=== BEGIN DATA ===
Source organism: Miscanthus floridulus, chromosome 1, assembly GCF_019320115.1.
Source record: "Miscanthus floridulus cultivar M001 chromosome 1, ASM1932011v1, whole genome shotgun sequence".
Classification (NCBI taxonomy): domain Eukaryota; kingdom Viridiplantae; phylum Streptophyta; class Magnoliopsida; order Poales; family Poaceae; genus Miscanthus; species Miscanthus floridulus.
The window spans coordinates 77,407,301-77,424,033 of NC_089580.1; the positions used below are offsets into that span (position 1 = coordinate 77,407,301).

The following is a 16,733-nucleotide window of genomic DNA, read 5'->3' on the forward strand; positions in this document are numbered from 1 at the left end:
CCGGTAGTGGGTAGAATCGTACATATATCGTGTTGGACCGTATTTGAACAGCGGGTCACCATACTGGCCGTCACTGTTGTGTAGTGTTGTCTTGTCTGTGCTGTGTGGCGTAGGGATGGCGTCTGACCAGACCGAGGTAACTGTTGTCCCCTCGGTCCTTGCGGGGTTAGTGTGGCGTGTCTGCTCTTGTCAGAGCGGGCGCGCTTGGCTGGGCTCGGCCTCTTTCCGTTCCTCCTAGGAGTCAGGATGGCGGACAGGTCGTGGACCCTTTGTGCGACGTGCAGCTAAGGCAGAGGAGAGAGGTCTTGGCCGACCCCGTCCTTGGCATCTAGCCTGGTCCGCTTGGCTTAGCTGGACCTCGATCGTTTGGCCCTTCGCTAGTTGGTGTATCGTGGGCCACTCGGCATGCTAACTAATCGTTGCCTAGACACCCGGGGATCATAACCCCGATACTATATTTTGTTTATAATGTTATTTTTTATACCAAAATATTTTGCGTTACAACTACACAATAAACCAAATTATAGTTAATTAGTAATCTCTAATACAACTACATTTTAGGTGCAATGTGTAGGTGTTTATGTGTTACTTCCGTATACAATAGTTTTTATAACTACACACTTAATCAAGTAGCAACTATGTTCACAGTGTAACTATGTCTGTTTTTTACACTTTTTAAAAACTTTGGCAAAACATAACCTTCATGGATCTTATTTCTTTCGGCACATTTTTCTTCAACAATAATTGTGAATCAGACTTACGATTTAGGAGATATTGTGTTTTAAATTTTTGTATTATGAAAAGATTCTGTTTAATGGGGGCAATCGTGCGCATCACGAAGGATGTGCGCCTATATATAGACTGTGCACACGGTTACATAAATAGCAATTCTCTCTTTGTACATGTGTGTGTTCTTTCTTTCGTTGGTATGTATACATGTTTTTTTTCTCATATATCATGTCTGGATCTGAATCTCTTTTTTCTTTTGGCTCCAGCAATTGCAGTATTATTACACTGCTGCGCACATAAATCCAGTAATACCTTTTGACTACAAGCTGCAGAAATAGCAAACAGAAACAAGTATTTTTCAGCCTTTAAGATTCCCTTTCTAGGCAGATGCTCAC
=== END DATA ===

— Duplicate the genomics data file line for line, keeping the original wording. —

Source organism: Miscanthus floridulus, chromosome 1, assembly GCF_019320115.1.
Source record: "Miscanthus floridulus cultivar M001 chromosome 1, ASM1932011v1, whole genome shotgun sequence".
Classification (NCBI taxonomy): domain Eukaryota; kingdom Viridiplantae; phylum Streptophyta; class Magnoliopsida; order Poales; family Poaceae; genus Miscanthus; species Miscanthus floridulus.
The window spans coordinates 77,407,301-77,424,033 of NC_089580.1; the positions used below are offsets into that span (position 1 = coordinate 77,407,301).

The following is a 16,733-nucleotide window of genomic DNA, read 5'->3' on the forward strand; positions in this document are numbered from 1 at the left end:
CCGGTAGTGGGTAGAATCGTACATATATCGTGTTGGACCGTATTTGAACAGCGGGTCACCATACTGGCCGTCACTGTTGTGTAGTGTTGTCTTGTCTGTGCTGTGTGGCGTAGGGATGGCGTCTGACCAGACCGAGGTAACTGTTGTCCCCTCGGTCCTTGCGGGGTTAGTGTGGCGTGTCTGCTCTTGTCAGAGCGGGCGCGCTTGGCTGGGCTCGGCCTCTTTCCGTTCCTCCTAGGAGTCAGGATGGCGGACAGGTCGTGGACCCTTTGTGCGACGTGCAGCTAAGGCAGAGGAGAGAGGTCTTGGCCGACCCCGTCCTTGGCATCTAGCCTGGTCCGCTTGGCTTAGCTGGACCTCGATCGTTTGGCCCTTCGCTAGTTGGTGTATCGTGGGCCACTCGGCATGCTAACTAATCGTTGCCTAGACACCCGGGGATCATAACCCCGATACTATATTTTGTTTATAATGTTATTTTTTATACCAAAATATTTTGCGTTACAACTACACAATAAACCAAATTATAGTTAATTAGTAATCTCTAATACAACTACATTTTAGGTGCAATGTGTAGGTGTTTATGTGTTACTTCCGTATACAATAGTTTTTATAACTACACACTTAATCAAGTAGCAACTATGTTCACAGTGTAACTATGTCTGTTTTTTACACTTTTTAAAAACTTTGGCAAAACATAACCTTCATGGATCTTATTTCTTTCGGCACATTTTTCTTCAACAATAATTGTGAATCAGACTTACGATTTAGGAGATATTGTGTTTTAAATTTTTGTATTATGAAAAGATTCTGTTTAATGGGGGCAATCGTGCGCATCACGAAGGATGTGCGCCTATATATAGACTGTGCACACGGTTACATAAATAGCAATTCTCTCTTTGTACATGTGTGTGTTCTTTCTTTCGTTGGTATGTATACATGTTTTTTTTCTCATATATCATGTCTGGATCTGAATCTCTTTTTTCTTTTGGCTCCAGCAATTGCAGTATTATTACACTGCTGCGCACATAAATCCAGTAATACCTTTTGACTACAAGCTGCAGAAATAGCAAACAGAAACAAGTATTTTTCAGCCTTTAAGATTCCCTTTCTAGGCAGATGCTCAC